Generally, we found that everyday items such as grocery shopping and transport were cheaper in Spain, as well as more luxury items such as alcohol, tobacco, and clothes.
If you love fashion, then you’re in luck because Spain is the cheapest Eurozone country for clothing, according to a report by Eurostat. It was found that clothes were around eight percent cheaper than the EU average. In terms of the whole of the EU, only Hungary, Romania and Bulgaria were found to have cheaper clothing than Spain.
Shoes and other footwear, of which Spain is well known for, aren’t as cheap as clothes but were still found to be 3.2 percent below the EU average.
The UK, which was found to have a similar price for clothing as Spain in 2017, has increased its prices over the past few years.
Data from the World Bank’s International Comparison Program shows that Spain is one of the cheapest countries for alcohol in the world. Spain ranked 150 out of 167 countries. In terms of other big wine-producing countries like Spain – Italy ranked number 125 on the list and France at number 132. Spain was found to have alcohol prices 14.6 percent cheaper than the EU average. It was discovered that the price of alcohol dropped even further because of the economic crisis due to the pandemic.
Spain’s low alcohol prices could be partly due to the fact that it has the most bars per inhabitant in Europe with one bar per 175 people or its wide range of wines and beers that are produced in the country. It’s very common to be able to buy a bottle of wine in the supermarket for around €2-€3.
Like alcohol, Eurostat found that tobacco was also relatively cheap in Spain. Spain was listed as the seventh country with the cheapest tobacco in the EuroZone with a price equivalent of 83 percent of the EU average. Within Europe, the UK was found to have the highest tobacco prices, followed by Ireland and then France. The average price for a pack of cigarettes in Spain is around €4.50.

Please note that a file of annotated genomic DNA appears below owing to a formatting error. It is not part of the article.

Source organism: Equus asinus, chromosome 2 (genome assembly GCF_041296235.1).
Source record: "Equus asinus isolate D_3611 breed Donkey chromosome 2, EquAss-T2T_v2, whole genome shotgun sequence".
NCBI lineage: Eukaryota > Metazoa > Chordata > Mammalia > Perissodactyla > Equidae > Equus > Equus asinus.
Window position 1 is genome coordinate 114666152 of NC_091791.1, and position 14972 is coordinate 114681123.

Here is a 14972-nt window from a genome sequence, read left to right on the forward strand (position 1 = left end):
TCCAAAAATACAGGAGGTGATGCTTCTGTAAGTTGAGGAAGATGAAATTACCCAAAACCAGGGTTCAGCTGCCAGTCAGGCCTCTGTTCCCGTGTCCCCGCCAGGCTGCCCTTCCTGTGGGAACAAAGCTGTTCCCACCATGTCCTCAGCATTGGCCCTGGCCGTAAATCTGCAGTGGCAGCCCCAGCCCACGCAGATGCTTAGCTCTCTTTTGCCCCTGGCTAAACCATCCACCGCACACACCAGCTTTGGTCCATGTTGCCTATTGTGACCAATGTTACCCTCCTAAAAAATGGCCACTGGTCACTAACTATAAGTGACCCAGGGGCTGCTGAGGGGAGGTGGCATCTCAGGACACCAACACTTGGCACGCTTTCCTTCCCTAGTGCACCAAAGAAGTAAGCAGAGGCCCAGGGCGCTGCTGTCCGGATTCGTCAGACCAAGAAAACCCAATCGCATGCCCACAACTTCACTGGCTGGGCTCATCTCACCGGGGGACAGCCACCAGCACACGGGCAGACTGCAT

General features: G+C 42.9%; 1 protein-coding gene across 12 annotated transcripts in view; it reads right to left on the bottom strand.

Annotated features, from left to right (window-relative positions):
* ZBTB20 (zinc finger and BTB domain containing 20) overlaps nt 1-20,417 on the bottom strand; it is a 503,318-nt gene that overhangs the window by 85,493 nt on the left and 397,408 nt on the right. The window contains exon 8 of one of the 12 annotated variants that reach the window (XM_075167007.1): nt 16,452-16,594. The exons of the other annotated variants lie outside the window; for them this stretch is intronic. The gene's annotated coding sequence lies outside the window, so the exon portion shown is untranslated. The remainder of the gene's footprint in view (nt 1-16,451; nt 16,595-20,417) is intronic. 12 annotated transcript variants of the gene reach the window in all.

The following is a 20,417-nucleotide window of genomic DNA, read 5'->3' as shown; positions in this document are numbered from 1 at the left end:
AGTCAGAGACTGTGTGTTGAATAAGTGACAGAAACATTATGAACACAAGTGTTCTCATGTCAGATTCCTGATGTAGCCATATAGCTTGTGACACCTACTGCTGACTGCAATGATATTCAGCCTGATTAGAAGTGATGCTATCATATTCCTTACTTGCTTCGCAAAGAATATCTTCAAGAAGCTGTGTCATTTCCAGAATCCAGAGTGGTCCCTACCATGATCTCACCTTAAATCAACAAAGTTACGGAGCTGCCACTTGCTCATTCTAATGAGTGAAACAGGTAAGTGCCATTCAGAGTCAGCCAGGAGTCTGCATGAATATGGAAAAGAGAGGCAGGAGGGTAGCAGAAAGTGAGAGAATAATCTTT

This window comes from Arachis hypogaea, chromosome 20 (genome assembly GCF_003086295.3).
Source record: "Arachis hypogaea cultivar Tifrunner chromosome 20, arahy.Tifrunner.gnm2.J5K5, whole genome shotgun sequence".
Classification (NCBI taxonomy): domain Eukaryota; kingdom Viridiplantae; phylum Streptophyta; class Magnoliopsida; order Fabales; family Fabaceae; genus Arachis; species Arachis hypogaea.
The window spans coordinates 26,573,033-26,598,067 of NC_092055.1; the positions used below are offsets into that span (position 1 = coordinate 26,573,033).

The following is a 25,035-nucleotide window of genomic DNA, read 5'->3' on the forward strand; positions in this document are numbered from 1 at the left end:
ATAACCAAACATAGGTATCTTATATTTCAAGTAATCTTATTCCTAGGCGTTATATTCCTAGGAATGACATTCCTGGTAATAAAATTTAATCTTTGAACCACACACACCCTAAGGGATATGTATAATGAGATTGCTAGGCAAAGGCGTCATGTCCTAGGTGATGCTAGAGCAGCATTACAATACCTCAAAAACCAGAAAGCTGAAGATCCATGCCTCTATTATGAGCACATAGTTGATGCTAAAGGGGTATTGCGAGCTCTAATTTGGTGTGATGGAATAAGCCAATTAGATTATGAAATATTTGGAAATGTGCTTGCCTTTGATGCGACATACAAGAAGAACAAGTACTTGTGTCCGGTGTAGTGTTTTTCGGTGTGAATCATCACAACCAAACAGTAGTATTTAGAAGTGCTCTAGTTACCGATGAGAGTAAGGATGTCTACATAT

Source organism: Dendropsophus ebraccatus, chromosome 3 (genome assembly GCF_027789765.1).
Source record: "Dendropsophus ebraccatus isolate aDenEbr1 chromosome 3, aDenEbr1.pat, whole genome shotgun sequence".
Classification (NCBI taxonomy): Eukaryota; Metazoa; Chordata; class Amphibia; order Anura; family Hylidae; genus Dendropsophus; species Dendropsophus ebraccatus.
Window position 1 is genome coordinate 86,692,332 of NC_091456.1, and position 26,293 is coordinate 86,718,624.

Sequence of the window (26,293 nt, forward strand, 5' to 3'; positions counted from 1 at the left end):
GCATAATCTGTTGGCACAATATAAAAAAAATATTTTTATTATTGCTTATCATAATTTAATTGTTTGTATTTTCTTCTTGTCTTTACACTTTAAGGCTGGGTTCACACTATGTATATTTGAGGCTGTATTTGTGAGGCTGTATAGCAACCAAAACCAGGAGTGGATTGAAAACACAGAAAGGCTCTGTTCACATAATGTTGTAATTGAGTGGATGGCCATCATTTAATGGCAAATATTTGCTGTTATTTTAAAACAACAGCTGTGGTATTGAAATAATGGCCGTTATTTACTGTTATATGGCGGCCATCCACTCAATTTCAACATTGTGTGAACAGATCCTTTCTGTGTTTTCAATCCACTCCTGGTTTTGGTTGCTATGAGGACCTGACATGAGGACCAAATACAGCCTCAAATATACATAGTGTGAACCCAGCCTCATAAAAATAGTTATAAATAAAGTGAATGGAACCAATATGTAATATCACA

According to a report published by Eurostat, food shopping in Spain was found to be around five percent cheaper than the EU average. This is 15 percent cheaper than in France and 11 percent cheaper than Italy, which were found to be two of the most expensive countries for food shopping in the EU. Things such as meat, milk, cheese, and eggs were all cheaper in Spain than in other EU countries, but surprisingly bread and cereals were slightly more expensive. Spain compares favourably with other Mediterranean countries such as Greece and Portugal and was also found to be cheaper for food than the UK, whose prices were six percent above the EU average.
The Association of Collective Urban Transport Management Companies (ATUC) revealed that using public transport in Spain is 30 percent cheaper than in other European capitals. It also discovered that on average a transport ticket costs €1.50 in Spanish cities such as Madrid, Barcelona or Bilbao, while in other large European cities, a ticket cost just over €2.
And it’s not just for a single, one-way ticket. In Madrid, it was revealed that you pay 26 percent less for a monthly travel card than in other European capitals.